We started at Petrohue, some (small) waterfalls that connect to Todos Los Santos Lake here in southern Chile (part of the lake system in the area...not the lake I live on).

There were all sorts of people like this,
snapping pictures of the incredible Osorno Volcano.

The couple I was interpreting for opted for the "Jet Boat Tour". 
We took a few high-speed turns through the water,
catching the view of Osorno from below the falls.
Then we ate some blond fudge afterward that I'm positive
was made from pure cow's milk and sugar. Only.
It was so tasty, and completely unwrapped and sitting in the open air.
Also I was recognized by the boat company operator, who also lives in Puerto Varas.
Damn these dreads. 

Here is Osorno with an artistic branch in front of it.

Looking back over the falls.
That body of water is where we took the Jet Boat Tour.
The water was insanely crystal clear,
you could see all the way to the bottom.
The water is so clear because of all the 
minerals from the volcanic sediment....or something.

We lunched at a small restaurant after the falls.
I ate salmon, tried Kuchen (local german dessert)
and then took patriotic photos of Chile, as seen above. 

Then we headed to Osorno, twisting and turning through
roads that were far more stable and paved than any other
Latin American country I've visited. Ears popping the whole way. 
A lack of burning brakes and heart-in-your-throat-type fear
was evident. 

Once we drove as far up as we could,
we boarded the chair lift system. As "The Guide", 
I got to ride free. I held on for dear life (not pictured above). 

Here we see the top of Osorno looming in the distance.
I asked Marcelo if we were to fly over in a helicopter 
and look down at the top of the volcano, what would we see?
For some reason, I thought the hot and roiling innards of the volcano
would keep the eruption hole clear.'s dormant. No roiling innards. 
I'm also not sure what the right term is for eruption hole.
....It can't be eruption hole.

The ride up was breathtaking. And also increasingly colder,
as evidenced by the abundance of snow.
I made the mistake of being sad yesterday about missing
snowfall in Ohio. Well, I experienced the frigidity of snow-air today.
Homesickness: gone. 

After two chair lift rides toward the summit, we disembarcated 
(Jill Smith) near the top but not quite all the way there.
As trekkers were toiling their way up through the snow nearby,
laden with backpacks and hiking poles,
I was dusting the snow off my butt from my leisurely chairlift ascent. 

Volcanic rock. Super light, and looks like soil.

Snow farm. 

Checking out the mountain ranges on the ride back down.
It was much easier to comprehend my surroundings on the way back,
since I wasn't being blinded by the pure-white snow all around.
(I think I have sensitive eyes; I meant to ask my optician this before I fled the US.)
But I was much more terrified - I didn't notice how steep the
chairlift was on the way up. On the way back, well....
let's just say I made a little peepee in my pantalones.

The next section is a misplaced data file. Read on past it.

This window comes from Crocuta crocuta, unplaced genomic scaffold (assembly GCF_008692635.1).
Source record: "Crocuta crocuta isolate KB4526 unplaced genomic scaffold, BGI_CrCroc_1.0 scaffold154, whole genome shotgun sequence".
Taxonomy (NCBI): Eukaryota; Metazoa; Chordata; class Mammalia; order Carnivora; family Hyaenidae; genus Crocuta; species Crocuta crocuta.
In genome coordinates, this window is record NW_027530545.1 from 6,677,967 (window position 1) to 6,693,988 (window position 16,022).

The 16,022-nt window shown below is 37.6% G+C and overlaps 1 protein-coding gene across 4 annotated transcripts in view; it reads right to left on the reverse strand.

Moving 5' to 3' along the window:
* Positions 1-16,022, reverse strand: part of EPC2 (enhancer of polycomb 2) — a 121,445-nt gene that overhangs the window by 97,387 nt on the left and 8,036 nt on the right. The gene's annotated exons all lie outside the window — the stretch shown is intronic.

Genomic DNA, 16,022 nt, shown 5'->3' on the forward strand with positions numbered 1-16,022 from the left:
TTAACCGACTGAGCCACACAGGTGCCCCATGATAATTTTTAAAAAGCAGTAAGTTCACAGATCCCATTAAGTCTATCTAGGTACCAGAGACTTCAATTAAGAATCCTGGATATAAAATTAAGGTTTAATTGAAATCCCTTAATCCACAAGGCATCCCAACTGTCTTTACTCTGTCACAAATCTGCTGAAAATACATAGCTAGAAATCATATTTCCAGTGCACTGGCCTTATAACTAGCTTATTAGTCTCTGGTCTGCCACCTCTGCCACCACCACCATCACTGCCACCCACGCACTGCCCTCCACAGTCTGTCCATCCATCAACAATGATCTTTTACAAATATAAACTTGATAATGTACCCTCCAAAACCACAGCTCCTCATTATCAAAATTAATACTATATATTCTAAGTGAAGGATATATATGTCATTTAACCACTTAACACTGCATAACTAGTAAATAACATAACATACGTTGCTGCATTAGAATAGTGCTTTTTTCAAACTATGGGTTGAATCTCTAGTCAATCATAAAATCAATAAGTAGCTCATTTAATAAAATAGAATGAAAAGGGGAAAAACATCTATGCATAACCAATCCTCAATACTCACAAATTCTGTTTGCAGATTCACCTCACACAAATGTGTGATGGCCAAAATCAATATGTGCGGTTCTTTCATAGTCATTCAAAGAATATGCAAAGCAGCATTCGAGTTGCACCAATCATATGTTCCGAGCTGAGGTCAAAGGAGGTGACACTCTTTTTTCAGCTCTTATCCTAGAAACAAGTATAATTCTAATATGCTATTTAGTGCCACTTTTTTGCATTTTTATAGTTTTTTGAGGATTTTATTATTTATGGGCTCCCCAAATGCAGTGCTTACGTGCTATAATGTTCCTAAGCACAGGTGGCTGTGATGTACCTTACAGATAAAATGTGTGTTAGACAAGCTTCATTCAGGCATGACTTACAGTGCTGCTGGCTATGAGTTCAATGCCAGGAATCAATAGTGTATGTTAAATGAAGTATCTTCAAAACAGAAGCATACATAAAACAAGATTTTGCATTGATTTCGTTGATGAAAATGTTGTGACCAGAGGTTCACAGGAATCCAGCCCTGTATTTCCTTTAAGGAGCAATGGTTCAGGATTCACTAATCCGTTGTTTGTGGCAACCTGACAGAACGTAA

After all the breathtaking scenery of the day
(not to mention the physically exhausting chairlift ride...phew),
we stopped by a nursery and I found these lily pads.
Hey...not bad, Mother Nature. Not bad. 

A successful day in Chile for Project-Based Bradford,
part-time non-profit worker, part-time travel writer,
more-than-part-time fiction author,
part-time interpreter, part-time tour guide impersonator,
full-time vagabond.
(My resume is getting hard to condense.)

Tomorrow's agenda: the island of Chiloe! Expect another picture-heavy post soon!

Friday, November 23, 2012

The Universe Provides

Things have been unfolding in a strangely poetic and very satisfying way.

As I've said before, we've all been on various job hunts. Last week, I began to feel a bit overwhelmed, in a positive way, because I was actually experiencing an overabundance of opportunities. I don't need the money necessarily, but I had felt the urge to find *something*, just for the added stability. It was a source of conflict for me as I was presented with opportunity after opportunity and forced to really assess what my priorities are here and what, exactly, I want to do with my life and time and energy.

First, a Chinese restaurant here wanted me 6 days a week, 8 hours per day. Minimum wage, splitting the tips between all the servers and the kitchen. I said no; no question. I actually didn't even interview with them, I went with Amanda, who was looking into the job, and interpreted for her since the manager spoke no English. Taking a job like that would deplete both my time and my energy.

Then came another restaurant gig, someone looking for bilingual servers. Again, no thank you.

Next, I found an opportunity for "sporadic office work"; I met the owner, he wanted someone 2 or 3 days per week, 8 hours each day, to help run his kayak business. This one I really had to think about. It seemed like a good idea - "just what I was looking for", as I'd said. I thought of how it might fit into my life, my schedule, my priorities, and I eventually turned that down as well. I tend to give 110% of my time and energy to a given project, and he wanted someone for the entire season. As I thought more about it, I realized that that type of commitment, even though it was just part-time, was too much. Between my existing jobs, and my existing dedication to writing in every moment available, I don't have the time or energy to learn the world of kayaking, rafting and mountain climbing. Plus, all of those things scare me. (Running a yoga studio? Part-time receptionist for an organic farm? Maybe those things. But not activities that actively involve facing death in the wild yond. I still don't know how to light a fire by myself. This girl scout would be the first to die.)